Have you ever looked up tipping guidelines for the U.S.? Ridic, right? By the way, the fact that we’re even expected to tip contradicts the idea that a tip is given for good service, but I’ll save you from that soapbox. Anyway, living in the U.S., I always make sure to have some ones in my wallet since you never know when you’ll need to valet your car, order home delivery, or call a cab. This kind of attention to tipping also extends to when I’m traveling abroad so I can minimize the number of social faux pas I’ll commit (’cause I already know I will be guilty of something!).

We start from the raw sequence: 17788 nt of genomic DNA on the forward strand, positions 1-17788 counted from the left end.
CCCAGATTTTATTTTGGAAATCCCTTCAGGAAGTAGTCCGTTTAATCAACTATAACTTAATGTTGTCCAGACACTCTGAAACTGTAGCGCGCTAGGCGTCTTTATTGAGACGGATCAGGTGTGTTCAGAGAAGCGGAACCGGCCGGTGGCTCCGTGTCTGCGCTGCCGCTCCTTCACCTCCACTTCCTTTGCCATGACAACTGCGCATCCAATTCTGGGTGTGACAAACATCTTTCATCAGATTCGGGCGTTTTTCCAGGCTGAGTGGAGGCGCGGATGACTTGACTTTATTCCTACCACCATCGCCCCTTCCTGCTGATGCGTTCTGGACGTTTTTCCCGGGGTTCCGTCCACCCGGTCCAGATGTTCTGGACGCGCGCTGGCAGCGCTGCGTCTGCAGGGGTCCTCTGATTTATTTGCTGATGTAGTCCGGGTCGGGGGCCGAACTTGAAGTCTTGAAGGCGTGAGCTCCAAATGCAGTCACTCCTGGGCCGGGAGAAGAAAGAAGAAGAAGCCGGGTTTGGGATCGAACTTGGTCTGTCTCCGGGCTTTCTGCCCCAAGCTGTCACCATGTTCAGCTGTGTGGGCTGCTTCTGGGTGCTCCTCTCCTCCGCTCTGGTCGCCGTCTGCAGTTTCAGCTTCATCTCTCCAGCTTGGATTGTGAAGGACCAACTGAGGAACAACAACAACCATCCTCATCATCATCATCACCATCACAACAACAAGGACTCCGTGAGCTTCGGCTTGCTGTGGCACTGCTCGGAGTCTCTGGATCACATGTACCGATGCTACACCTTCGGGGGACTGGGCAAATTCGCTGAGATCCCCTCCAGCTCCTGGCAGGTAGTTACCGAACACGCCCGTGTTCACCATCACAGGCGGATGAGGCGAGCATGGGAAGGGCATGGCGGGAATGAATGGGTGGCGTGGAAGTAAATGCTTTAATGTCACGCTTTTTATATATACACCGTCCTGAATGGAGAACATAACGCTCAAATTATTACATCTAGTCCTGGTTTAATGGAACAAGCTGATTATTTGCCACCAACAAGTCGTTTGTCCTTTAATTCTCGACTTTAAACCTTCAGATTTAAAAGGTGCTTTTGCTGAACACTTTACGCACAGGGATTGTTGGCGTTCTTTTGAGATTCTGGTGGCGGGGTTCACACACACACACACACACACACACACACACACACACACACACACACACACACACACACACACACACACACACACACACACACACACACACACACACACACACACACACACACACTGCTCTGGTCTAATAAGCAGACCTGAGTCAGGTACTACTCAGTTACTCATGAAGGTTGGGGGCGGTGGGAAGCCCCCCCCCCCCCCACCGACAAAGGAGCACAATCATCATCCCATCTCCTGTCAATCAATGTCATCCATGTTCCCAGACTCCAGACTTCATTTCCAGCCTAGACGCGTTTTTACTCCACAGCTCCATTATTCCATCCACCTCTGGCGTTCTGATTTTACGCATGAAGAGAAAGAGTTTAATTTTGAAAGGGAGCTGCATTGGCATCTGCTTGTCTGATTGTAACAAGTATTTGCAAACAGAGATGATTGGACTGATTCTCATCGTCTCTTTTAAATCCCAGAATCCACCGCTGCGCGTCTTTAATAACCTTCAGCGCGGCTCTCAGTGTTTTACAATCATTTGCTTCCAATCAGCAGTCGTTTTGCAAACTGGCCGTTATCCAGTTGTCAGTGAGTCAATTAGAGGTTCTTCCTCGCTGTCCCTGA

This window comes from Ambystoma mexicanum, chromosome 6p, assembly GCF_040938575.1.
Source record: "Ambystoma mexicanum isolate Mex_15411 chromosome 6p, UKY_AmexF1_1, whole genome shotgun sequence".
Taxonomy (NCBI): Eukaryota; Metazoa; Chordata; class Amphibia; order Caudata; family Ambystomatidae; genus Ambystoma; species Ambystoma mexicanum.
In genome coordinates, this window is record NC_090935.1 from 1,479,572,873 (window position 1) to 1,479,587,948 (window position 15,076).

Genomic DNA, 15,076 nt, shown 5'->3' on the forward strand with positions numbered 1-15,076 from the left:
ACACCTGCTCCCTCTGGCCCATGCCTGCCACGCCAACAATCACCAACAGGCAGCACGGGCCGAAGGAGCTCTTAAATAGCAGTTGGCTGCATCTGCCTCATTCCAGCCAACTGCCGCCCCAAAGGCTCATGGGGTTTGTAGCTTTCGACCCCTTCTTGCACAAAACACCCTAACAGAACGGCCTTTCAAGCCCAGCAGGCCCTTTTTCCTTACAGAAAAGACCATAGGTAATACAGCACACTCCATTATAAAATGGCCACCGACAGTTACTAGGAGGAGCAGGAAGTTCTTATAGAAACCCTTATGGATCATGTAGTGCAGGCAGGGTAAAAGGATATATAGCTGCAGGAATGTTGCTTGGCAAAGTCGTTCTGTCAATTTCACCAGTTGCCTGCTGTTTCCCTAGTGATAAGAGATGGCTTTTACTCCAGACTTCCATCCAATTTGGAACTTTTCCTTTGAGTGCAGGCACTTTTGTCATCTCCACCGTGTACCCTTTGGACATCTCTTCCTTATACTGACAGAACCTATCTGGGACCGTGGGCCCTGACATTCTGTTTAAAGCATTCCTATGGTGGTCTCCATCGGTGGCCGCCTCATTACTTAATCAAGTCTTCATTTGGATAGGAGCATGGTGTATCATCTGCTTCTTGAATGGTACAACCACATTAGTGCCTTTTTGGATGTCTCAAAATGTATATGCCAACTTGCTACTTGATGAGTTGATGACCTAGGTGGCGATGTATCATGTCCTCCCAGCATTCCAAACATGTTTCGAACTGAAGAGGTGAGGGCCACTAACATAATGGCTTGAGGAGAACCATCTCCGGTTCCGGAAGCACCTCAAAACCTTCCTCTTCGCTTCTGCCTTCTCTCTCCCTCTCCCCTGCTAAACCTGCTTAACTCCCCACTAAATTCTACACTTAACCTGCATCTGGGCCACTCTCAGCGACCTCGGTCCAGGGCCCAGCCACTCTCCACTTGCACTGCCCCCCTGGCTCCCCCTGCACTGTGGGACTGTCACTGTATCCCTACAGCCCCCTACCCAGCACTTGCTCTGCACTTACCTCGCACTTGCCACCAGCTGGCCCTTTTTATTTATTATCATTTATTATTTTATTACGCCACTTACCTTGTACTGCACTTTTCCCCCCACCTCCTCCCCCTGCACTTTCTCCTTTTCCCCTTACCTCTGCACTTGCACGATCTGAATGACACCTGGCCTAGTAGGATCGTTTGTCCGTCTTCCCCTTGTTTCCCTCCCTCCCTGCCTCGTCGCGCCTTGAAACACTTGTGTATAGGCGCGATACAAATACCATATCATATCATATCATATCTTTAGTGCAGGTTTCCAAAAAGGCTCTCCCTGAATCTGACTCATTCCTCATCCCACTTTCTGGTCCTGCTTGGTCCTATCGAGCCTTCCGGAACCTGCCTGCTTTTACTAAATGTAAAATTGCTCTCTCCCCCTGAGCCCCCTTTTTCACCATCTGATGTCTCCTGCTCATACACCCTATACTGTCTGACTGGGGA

Side note: The U.S. has one of the highest tipping expectations around the world. The only country I’ve ever been to that didn’t expect nor require a tip? French Polynesia (it’s the Tahitian hospitality!), although I’m not sure how long that will last as they are growing more Westernized everyday.
In the spirit of sharing “tips”, check out this cool illustration of tipping etiquette in popular countries courtesy of mint.com. Keep in mind, these are only guidelines — the best way to really know what is expected of you is to talk to a local (if you don’t know any locals, you can check out this lengthy guide, too)!
Click here to enlarge.